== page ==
COVID 19 Advice for children who are immune compromised

Friday, 20 March, 2020

 

Coronavirus: Advice for children who are immune compromised or have pre-existing conditions

Coronavirus preexisting conditions

 
March 17, 2020

Last updated: 17 March 2020

This advice will be updated as further information becomes available.


Parents of children who are immunocompromised or have pre-existing conditions are understandably worried about the current risk of Coronavirus. Our senior staff at PCH who oversee infectious diseases, respiratory, oncology and immunology have developed the following FAQs for our families and patients.

How might coronavirus affect my child who is immunocompromised (i.e. undergoing cancer treatment) or has a pre-existing health condition (i.e. a heart or lung condition like cystic fibrosis)? 

What we currently know is that COVID-19 infection in children appears to be milder than in adults.However, children who are undergoing treatment for cancer or have pre-existing health conditions may be more susceptible which makes it harder to fight off infections such as COVID-19.

Families who have children that fit these criteria need to take steps to protect themselves where possible. 

What should we do to protect our children and ourselves?

Children and young people who are at risk should following the infection control procedures that they usually would use. These are the same infection control measures that we are asking the community to follow: 

Washing your hands

Frequently washing your hands for at least 20 seconds with soap and water, or using an alcohol-based hand gel. Here’s how to wash your hands properly.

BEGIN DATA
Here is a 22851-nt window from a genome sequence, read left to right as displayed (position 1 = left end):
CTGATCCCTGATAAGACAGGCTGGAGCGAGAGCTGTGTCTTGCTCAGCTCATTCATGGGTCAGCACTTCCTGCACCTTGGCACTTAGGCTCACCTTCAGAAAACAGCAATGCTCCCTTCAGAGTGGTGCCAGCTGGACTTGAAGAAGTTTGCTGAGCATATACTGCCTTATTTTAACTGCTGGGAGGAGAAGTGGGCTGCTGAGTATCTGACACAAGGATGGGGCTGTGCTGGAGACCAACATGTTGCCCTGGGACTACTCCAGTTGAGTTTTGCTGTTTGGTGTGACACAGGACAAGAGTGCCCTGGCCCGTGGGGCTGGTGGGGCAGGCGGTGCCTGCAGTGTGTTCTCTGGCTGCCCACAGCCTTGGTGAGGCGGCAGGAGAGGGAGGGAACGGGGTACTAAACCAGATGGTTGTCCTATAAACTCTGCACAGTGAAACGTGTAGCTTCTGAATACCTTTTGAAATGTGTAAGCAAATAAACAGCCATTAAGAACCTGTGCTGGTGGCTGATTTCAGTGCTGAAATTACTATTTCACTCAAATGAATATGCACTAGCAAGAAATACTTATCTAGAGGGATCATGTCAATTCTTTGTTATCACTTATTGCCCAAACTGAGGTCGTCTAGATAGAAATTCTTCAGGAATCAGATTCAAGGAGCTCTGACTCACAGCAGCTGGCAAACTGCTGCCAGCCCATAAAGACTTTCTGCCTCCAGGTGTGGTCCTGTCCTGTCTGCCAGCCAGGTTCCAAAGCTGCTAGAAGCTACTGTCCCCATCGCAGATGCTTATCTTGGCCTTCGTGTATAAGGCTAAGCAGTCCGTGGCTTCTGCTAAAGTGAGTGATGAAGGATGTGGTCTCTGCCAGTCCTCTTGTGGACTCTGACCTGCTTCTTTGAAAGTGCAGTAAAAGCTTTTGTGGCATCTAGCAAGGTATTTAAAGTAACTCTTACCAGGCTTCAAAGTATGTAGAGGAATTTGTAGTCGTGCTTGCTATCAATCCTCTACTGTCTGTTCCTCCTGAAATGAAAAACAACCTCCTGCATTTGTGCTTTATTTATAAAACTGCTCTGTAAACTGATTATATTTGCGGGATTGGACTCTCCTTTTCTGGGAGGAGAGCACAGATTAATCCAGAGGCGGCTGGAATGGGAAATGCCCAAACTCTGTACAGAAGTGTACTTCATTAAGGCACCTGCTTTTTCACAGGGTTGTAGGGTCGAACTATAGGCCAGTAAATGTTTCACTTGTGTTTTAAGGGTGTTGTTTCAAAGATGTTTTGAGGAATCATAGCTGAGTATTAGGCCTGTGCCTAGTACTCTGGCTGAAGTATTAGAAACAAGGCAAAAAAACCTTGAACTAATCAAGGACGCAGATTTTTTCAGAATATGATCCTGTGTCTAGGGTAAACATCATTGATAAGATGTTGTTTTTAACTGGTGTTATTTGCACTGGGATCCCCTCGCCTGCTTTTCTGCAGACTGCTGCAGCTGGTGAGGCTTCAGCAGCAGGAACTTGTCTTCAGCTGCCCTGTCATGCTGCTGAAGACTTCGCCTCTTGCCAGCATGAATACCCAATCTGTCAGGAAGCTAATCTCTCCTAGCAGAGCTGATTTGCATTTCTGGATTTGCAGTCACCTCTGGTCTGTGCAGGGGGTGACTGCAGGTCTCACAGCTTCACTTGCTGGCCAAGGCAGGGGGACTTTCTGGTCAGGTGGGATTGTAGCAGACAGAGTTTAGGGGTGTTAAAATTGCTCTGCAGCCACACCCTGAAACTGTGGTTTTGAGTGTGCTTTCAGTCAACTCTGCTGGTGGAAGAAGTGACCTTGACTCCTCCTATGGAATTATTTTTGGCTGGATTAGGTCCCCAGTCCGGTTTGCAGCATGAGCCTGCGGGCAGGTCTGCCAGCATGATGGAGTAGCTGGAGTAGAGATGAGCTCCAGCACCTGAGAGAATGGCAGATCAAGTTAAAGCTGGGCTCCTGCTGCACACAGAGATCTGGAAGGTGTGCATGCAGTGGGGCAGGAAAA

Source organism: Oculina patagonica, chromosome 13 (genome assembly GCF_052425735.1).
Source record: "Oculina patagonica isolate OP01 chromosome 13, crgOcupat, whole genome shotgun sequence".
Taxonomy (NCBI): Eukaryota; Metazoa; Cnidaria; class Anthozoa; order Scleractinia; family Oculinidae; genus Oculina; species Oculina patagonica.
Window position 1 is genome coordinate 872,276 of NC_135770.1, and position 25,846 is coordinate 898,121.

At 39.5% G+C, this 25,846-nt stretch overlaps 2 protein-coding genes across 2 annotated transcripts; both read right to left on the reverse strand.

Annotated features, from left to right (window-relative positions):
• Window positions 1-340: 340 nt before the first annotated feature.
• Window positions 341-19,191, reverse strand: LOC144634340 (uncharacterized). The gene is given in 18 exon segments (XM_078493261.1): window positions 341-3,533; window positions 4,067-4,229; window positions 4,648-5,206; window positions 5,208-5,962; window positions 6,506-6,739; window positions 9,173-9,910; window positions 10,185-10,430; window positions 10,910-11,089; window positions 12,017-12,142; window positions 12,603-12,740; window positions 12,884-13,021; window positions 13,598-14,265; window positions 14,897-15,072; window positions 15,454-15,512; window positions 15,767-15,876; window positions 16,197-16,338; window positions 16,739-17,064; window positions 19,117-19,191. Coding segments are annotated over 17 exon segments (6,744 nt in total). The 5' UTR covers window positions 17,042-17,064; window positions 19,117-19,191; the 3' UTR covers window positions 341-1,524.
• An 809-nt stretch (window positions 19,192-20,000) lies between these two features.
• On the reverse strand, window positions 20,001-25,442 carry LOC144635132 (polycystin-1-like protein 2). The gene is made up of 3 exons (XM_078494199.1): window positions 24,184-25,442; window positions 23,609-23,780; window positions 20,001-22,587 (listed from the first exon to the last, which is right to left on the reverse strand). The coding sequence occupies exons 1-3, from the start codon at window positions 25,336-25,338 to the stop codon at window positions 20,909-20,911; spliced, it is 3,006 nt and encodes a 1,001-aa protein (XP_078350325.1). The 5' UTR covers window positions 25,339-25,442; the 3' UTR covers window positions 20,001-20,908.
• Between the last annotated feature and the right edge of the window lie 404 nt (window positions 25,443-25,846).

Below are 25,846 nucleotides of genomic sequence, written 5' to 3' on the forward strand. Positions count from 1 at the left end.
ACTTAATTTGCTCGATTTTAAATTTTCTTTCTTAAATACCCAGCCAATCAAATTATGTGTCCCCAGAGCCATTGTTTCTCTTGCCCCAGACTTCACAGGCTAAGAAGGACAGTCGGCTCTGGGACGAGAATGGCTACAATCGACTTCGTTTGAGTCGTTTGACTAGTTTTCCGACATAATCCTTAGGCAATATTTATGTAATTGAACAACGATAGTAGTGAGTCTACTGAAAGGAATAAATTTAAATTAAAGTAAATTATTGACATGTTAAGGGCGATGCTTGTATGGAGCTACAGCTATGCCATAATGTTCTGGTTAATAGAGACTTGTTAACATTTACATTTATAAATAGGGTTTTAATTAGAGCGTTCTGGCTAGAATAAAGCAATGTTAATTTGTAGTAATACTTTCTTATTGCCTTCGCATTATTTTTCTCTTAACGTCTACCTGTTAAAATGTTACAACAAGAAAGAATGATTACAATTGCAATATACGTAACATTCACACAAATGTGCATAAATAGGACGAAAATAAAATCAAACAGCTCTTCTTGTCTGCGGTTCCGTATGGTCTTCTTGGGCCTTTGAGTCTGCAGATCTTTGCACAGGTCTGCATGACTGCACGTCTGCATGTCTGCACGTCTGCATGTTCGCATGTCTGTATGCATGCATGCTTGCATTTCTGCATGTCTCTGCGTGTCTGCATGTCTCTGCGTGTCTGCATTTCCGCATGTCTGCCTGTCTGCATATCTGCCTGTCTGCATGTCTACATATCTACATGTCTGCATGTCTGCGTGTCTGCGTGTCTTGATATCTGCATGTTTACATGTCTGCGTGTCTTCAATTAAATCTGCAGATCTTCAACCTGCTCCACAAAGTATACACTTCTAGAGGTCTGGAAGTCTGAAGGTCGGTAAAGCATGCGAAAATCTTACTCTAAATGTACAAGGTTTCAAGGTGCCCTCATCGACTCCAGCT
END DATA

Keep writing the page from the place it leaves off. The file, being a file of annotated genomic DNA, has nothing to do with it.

Try not to touch your mouth and nose

If you need to cough or sneeze, cover your nose and mouth with a paper tissue or flexed elbow – throw the tissue immediately after use and wash your hands.

Stay away from people who are sick

Avoid close contact with anyone if you, or they, have a cold or flu-like symptoms (maintain a distance of at least one metre).

Should we be wearing face masks to protect ourselves from infection?

You do not need to wear a mask if you are healthy. While the use of masks can help prevent transmission of disease from infected patients to others, masks are not currently recommended for use by healthy members of the public for the prevention of infections like Coronavirus.

Children in higher risk categories should only use masks if this is part of their usual prescribed practice when attending outpatient appointments.

It’s also useful to know that face masks must be worn correctly, changed frequently, removed properly and disposed of safely for them to be effective.

What should I do if my child becomes unwell and has symptoms of Coronavirus?

The symptoms of COVID-19 include fever with acute respiratory symptoms including cough, sore throat and breathlessness.

If your child develops these symptoms and they have returned from overseas in the last 14 days or had close contact with someone who has been diagnosed with Coronavirus, please seek medical attention, either through your child’s treating team or GP. 

If your child has not travelled overseas or has not been in close contact with someone who has been tested and diagnosed with Coronavirus in the past 14 days and yet you are still concerned, discuss with your child’s treating team or call your GP.

What should I do if my child develops a fever or any other symptoms?

You should follow the usual process for going to hospital if your child has a fever or is unwell. You will be assessed and treated in the same way as usual.

If you are concerned that your child has symptoms of COVID-19 or has a known COVID-19 contact, it is essential that you inform the treating hospital before your arrival so necessary arrangements can be made. Please call your treating team before arrival.

Specific contact details are included below.